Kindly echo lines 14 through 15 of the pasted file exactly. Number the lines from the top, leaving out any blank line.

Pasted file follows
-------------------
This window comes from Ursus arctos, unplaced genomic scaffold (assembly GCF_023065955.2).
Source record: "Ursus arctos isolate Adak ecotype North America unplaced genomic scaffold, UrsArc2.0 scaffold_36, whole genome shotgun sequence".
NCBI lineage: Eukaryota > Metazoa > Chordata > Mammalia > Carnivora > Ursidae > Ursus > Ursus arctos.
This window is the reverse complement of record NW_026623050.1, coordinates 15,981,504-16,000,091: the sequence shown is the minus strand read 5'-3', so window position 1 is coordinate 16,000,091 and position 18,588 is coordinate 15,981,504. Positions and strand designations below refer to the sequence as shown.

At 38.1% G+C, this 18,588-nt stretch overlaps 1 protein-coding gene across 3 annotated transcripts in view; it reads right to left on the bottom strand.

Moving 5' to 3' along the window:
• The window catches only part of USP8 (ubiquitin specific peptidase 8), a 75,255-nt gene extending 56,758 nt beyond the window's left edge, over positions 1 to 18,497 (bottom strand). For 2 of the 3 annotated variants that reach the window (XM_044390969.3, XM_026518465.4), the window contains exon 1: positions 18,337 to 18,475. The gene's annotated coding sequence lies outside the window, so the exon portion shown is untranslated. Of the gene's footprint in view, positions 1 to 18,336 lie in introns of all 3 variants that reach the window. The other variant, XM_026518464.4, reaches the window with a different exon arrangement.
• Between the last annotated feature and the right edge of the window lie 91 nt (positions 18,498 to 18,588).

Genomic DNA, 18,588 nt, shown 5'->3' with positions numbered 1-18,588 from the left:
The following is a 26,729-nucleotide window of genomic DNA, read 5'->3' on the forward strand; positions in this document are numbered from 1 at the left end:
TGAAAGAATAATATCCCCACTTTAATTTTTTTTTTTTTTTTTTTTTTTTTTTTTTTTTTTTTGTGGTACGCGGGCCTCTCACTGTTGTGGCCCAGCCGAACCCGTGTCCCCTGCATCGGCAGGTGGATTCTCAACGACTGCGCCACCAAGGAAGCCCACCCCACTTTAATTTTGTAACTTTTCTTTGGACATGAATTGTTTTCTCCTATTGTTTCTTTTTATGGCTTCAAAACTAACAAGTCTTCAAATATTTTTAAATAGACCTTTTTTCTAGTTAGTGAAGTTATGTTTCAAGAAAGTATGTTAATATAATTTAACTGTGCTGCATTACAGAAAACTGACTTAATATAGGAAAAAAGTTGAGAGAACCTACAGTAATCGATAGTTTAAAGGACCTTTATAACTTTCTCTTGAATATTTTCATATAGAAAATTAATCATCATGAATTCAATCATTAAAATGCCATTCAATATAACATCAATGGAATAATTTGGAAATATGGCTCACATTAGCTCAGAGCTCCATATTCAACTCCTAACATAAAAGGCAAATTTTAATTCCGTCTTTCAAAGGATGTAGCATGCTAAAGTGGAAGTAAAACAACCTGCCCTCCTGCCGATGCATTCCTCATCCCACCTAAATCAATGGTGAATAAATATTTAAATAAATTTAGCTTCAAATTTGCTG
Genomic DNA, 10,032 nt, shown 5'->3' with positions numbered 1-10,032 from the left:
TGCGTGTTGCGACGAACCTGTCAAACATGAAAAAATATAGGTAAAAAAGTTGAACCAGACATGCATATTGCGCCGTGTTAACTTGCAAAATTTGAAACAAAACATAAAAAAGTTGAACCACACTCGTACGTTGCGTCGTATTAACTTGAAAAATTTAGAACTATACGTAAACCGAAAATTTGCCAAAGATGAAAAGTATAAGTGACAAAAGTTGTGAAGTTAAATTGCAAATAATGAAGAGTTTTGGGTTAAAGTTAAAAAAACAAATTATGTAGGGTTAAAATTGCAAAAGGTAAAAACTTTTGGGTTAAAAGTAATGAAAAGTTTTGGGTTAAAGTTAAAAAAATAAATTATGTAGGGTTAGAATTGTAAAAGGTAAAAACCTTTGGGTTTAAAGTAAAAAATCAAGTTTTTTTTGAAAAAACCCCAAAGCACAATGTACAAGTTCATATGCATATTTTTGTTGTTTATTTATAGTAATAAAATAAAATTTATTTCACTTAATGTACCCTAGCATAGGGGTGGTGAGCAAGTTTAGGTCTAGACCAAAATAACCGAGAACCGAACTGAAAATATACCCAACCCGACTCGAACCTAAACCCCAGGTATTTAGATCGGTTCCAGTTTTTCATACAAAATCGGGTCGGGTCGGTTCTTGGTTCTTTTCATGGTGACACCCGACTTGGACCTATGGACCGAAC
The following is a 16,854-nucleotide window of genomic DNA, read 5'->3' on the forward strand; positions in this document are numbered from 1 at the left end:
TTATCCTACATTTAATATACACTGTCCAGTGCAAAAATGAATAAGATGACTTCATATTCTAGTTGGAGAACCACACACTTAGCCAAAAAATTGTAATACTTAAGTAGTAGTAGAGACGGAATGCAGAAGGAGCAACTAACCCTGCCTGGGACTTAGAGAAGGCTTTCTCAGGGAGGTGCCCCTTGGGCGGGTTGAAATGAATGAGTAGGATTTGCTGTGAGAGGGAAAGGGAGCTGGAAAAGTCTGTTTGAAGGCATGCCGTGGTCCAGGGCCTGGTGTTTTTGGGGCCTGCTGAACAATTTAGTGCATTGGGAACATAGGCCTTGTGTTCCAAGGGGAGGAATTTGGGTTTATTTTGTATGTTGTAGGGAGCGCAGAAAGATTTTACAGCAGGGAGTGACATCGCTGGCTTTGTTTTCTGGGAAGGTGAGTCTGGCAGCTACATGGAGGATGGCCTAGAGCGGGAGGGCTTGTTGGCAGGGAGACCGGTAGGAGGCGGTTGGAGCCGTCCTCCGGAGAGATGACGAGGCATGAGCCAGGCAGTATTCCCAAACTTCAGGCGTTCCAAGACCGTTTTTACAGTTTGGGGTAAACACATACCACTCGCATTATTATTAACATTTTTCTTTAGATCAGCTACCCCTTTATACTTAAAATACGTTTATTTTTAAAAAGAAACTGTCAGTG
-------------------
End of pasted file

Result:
The following is a 16,854-nucleotide window of genomic DNA, read 5'->3' on the forward strand; positions in this document are numbered from 1 at the left end:
TTATCCTACATTTAATATACACTGTCCAGTGCAAAAATGAATAAGATGACTTCATATTCTAGTTGGAGAACCACACACTTAGCCAAAAAATTGTAATACTTAAGTAGTAGTAGAGACGGAATGCAGAAGGAGCAACTAACCCTGCCTGGGACTTAGAGAAGGCTTTCTCAGGGAGGTGCCCCTTGGGCGGGTTGAAATGAATGAGTAGGATTTGCTGTGAGAGGGAAAGGGAGCTGGAAAAGTCTGTTTGAAGGCATGCCGTGGTCCAGGGCCTGGTGTTTTTGGGGCCTGCTGAACAATTTAGTGCATTGGGAACATAGGCCTTGTGTTCCAAGGGGAGGAATTTGGGTTTATTTTGTATGTTGTAGGGAGCGCAGAAAGATTTTACAGCAGGGAGTGACATCGCTGGCTTTGTTTTCTGGGAAGGTGAGTCTGGCAGCTACATGGAGGATGGCCTAGAGCGGGAGGGCTTGTTGGCAGGGAGACCGGTAGGAGGCGGTTGGAGCCGTCCTCCGGAGAGATGACGAGGCATGAGCCAGGCAGTATTCCCAAACTTCAGGCGTTCCAAGACCGTTTTTACAGTTTGGGGTAAACACATACCACTCGCATTATTATTAACATTTTTCTTTAGATCAGCTACCCCTTTATACTTAAAATACGTTTATTTTTAAAAAGAAACTGTCAGTG